News and notes from around the league for June 24, 2013.
Thanks to Jason Martinez and Clint Chisam of MLB Depth Charts, we'll now be bringing you daily news, notes, transactions, injury updates, and notable performances from the previous day's games...throughout the entire season! And if you like what you see here, don't forget to check out MLBDC's Insider subscription, which also includes starting pitcher rankings and matchups, top 25 batter vs. pitcher stat rankings, lineup tracker (includes lineups from past seven games), rotation report, stat tracker, and more!
A.J. Burnett, Jake Arrieta, and Alex Cobb for the crux of this week's VP rotation
Last Chance: Time to get on board with these arms before they are snapped up in your league. These entries are becoming less available with each passing start and find themselves on rosters in 30-plus percent of the leagues at two of the three outlets and over 50 percent at one or more of them. We won’t necessarily have options in this field each week.
The Padres are off to a horrible start, so a housecleaning might be forthcoming. Who stays and who goes?
The San Diego Padres, perhaps predictably, have gotten off to a miserable start in 2012. Although expectations were not high coming into the season, almost nothing has gone right for the club. Between injuries and ineffectiveness, not to mention ongoing ownership/television deal issues (I live 15 minutes from Petco Park and cannot watch the team on TV in my home, which might qualify as “charmingly retro” if it weren't so annoying), the Padres are staring at their worst-case scenario only a month into the campaign.
Last week, Kevin Goldsteinsuggested that a “housecleaning in San Diego could be coming.” Reader pobothecat wondered what such a housecleaning might look like, and so did I.
Capuano, Bass, McDonald, and Wei-Yin Chen join the VP ranks this week
Another week has gone by, and we have flipped the calendar over to May. We’re reaching the point where even the fantasy managers who try to practice patience with their rosters begin to feel comfortable making a decision on a guy who is off to a slow start. If your league is populated by these types of managers, you will start to see more activity on your waiver, forcing you to act more swiftly when you see someone who strikes your fancy. Without further ado, let’s dive into the week’s value picks.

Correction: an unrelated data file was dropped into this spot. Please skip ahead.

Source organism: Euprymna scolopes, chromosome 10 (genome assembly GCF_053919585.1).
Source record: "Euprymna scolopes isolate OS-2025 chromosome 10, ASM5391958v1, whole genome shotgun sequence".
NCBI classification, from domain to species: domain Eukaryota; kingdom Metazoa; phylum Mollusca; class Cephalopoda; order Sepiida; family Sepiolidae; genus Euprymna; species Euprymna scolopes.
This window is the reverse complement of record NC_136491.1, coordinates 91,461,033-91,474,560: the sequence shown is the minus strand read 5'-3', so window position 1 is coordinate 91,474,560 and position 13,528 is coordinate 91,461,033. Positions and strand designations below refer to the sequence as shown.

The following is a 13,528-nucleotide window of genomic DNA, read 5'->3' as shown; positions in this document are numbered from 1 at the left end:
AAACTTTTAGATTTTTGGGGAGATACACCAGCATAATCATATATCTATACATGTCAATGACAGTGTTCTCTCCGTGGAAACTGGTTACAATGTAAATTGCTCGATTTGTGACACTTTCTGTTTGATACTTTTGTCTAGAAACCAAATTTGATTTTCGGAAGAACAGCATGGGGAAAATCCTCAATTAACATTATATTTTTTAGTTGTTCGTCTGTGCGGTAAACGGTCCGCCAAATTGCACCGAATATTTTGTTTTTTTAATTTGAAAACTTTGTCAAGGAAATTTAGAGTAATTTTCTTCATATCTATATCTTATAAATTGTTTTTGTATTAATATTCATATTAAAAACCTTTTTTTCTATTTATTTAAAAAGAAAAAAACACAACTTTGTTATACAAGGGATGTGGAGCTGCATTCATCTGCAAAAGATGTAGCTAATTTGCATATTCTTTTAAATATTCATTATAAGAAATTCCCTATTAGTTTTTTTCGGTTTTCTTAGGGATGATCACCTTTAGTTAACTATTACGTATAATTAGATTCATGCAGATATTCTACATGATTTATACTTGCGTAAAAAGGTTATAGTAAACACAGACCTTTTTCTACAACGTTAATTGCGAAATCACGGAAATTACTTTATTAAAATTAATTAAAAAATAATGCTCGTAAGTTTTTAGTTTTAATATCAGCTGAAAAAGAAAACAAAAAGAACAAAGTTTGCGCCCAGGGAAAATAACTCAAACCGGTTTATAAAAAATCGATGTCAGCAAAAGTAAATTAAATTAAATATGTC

The Padres pitching staff pools its knowledge about offense in an attempt to snap a hitless streak.
Pitchers are terrible hitters, but their terribleness is at least consistent. Since 2000, as offense overall has declined, pitchers have never slugged lower than .175 (nor slugged higher than .195). They've never batted lower than .130 (or batted better than .150). Pitchers can't do what you want them to do, which is get a hit, but at least they fail at a rate you can rely on. There's something okay about this arrangement.
This year's pitchers, though, are just so bad at hitting. They're hitting .110, and they're slugging .123. Both of these totals would be the lowest in the post-WWII era, and probably the lowest ever. We can't even blame it on some sort of seasonal disadvantage that hitting pitchers face in the spring. Switching to TAv, we find that April has traditionally been a strong month for pitchers at the plate, with April representing pitchers' best months of the 2009 and 2010 seasons:
Saturday's Padres-Diamondbacks matchup personified both clubs' 2011 seasons.
If the 2011 National League West could be distilled into a single game, Saturday night's contest between the Padres and Diamondbacks in Phoenix would make for a strong candidate. Both teams battled for nine innings (and then some), and the contest ended on a walk-off walk followed by a protest that threatened to put both teams back on the field to finish the next day.
Optioned RHP Kam Mickolio to Norfolk (Triple-A); recalled LHP Brian Matusz from Bowie (Double-A). [8/4]
Traded C-S Gregg Zaun to the Rays for a PTBNL or a cash settlement TBDL; purchased the contract of C-RChad Moeller from Norfolk (Triple-A). [8/7]
A selection of surprise teams, good programs, and underrated college squads you should keep in mind following this year's season.
Many of us have already began rejoicing that baseball is back, in as much as pitchers and catchers reporting represents the return of baseball. But this Friday baseball will be back in another sense, as the college baseball season's uniform start date will see almost an entire nation's worth of universities hit the field for the first time. Since the New Year, we have gone over the nuances of the college game, the changes it will undergo, the players likely to be the most dominant, and we have gone through the teams themselves. After looking at the 2007 Omaha teams and then reviewing last year's next-best teams last week, I wanted my last pre-season college piece to review 16 more teams that could make some noise in 2008. It's a mix of good programs and underrated programs.